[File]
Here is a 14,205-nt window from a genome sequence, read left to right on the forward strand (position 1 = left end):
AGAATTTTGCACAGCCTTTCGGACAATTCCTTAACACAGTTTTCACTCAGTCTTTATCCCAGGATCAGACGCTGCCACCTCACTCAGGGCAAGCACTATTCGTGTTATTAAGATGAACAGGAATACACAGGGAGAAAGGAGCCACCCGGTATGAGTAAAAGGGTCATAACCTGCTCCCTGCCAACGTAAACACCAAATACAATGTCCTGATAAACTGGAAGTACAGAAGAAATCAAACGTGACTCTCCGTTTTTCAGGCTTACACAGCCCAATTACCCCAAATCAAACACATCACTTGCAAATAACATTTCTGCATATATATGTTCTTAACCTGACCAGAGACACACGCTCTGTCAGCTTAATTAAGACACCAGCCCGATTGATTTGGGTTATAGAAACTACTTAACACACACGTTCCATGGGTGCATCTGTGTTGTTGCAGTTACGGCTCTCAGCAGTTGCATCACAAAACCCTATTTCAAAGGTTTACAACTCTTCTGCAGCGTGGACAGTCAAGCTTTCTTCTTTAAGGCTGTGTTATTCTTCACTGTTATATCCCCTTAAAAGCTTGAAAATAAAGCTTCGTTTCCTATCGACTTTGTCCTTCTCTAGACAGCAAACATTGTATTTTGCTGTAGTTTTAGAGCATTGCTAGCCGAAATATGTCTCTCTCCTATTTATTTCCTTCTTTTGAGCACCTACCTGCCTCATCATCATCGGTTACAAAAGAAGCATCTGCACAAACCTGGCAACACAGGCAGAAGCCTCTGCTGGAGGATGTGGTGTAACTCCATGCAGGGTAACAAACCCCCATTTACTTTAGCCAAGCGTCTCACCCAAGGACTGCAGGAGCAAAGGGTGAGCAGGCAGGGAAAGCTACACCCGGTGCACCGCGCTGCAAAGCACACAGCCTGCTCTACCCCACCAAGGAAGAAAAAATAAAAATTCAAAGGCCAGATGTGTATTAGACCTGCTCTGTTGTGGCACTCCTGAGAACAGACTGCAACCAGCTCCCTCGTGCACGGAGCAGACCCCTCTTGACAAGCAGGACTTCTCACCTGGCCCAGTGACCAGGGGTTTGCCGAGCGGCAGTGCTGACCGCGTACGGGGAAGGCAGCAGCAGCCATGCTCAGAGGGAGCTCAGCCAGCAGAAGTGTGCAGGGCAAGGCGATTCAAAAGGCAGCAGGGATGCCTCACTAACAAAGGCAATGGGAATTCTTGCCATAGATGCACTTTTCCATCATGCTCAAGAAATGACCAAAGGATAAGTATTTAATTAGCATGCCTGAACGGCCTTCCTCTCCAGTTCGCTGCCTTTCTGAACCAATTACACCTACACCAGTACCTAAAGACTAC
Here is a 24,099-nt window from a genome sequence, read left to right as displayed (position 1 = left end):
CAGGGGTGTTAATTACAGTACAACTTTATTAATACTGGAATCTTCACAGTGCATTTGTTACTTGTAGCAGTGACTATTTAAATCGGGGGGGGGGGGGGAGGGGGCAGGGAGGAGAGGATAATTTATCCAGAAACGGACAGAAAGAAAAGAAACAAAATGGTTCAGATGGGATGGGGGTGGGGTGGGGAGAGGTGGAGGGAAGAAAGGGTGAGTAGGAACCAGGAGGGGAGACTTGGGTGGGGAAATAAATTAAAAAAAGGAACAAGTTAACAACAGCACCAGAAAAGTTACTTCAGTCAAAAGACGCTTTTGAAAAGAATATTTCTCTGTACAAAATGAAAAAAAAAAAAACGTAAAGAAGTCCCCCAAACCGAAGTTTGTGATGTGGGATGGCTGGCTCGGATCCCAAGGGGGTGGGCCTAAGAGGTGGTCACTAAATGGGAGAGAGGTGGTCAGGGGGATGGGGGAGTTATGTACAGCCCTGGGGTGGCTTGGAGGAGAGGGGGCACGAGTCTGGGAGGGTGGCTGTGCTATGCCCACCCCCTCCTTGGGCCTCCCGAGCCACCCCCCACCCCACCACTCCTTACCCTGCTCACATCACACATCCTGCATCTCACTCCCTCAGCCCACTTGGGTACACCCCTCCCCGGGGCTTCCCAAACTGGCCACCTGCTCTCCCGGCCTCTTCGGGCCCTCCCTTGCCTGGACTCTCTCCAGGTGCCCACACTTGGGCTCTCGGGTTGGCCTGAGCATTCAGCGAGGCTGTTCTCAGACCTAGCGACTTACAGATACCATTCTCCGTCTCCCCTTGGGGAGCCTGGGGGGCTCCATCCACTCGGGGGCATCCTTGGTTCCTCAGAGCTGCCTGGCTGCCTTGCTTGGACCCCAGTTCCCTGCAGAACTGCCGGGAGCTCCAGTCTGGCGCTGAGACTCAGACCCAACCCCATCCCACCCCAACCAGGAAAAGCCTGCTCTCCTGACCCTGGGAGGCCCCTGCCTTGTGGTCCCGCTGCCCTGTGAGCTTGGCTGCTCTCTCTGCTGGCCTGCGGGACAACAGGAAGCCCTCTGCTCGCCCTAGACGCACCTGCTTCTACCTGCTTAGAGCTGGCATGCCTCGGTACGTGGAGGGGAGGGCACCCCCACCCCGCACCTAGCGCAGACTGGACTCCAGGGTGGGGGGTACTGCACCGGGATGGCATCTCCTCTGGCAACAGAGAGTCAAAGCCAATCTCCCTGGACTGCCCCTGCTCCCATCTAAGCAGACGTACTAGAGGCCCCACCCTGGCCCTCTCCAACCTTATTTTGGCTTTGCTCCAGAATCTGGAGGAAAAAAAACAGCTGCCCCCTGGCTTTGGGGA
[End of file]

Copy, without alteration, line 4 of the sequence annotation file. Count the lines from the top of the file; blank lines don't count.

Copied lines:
CAGGGGTGTTAATTACAGTACAACTTTATTAATACTGGAATCTTCACAGTGCATTTGTTACTTGTAGCAGTGACTATTTAAATCGGGGGGGGGGGGGGAGGGGGCAGGGAGGAGAGGATAATTTATCCAGAAACGGACAGAAAGAAAAGAAACAAAATGGTTCAGATGGGATGGGGGTGGGGTGGGGAGAGGTGGAGGGAAGAAAGGGTGAGTAGGAACCAGGAGGGGAGACTTGGGTGGGGAAATAAATTAAAAAAAGGAACAAGTTAACAACAGCACCAGAAAAGTTACTTCAGTCAAAAGACGCTTTTGAAAAGAATATTTCTCTGTACAAAATGAAAAAAAAAAAAACGTAAAGAAGTCCCCCAAACCGAAGTTTGTGATGTGGGATGGCTGGCTCGGATCCCAAGGGGGTGGGCCTAAGAGGTGGTCACTAAATGGGAGAGAGGTGGTCAGGGGGATGGGGGAGTTATGTACAGCCCTGGGGTGGCTTGGAGGAGAGGGGGCACGAGTCTGGGAGGGTGGCTGTGCTATGCCCACCCCCTCCTTGGGCCTCCCGAGCCACCCCCCACCCCACCACTCCTTACCCTGCTCACATCACACATCCTGCATCTCACTCCCTCAGCCCACTTGGGTACACCCCTCCCCGGGGCTTCCCAAACTGGCCACCTGCTCTCCCGGCCTCTTCGGGCCCTCCCTTGCCTGGACTCTCTCCAGGTGCCCACACTTGGGCTCTCGGGTTGGCCTGAGCATTCAGCGAGGCTGTTCTCAGACCTAGCGACTTACAGATACCATTCTCCGTCTCCCCTTGGGGAGCCTGGGGGGCTCCATCCACTCGGGGGCATCCTTGGTTCCTCAGAGCTGCCTGGCTGCCTTGCTTGGACCCCAGTTCCCTGCAGAACTGCCGGGAGCTCCAGTCTGGCGCTGAGACTCAGACCCAACCCCATCCCACCCCAACCAGGAAAAGCCTGCTCTCCTGACCCTGGGAGGCCCCTGCCTTGTGGTCCCGCTGCCCTGTGAGCTTGGCTGCTCTCTCTGCTGGCCTGCGGGACAACAGGAAGCCCTCTGCTCGCCCTAGACGCACCTGCTTCTACCTGCTTAGAGCTGGCATGCCTCGGTACGTGGAGGGGAGGGCACCCCCACCCCGCACCTAGCGCAGACTGGACTCCAGGGTGGGGGGTACTGCACCGGGATGGCATCTCCTCTGGCAACAGAGAGTCAAAGCCAATCTCCCTGGACTGCCCCTGCTCCCATCTAAGCAGACGTACTAGAGGCCCCACCCTGGCCCTCTCCAACCTTATTTTGGCTTTGCTCCAGAATCTGGAGGAAAAAAAACAGCTGCCCCCTGGCTTTGGGGA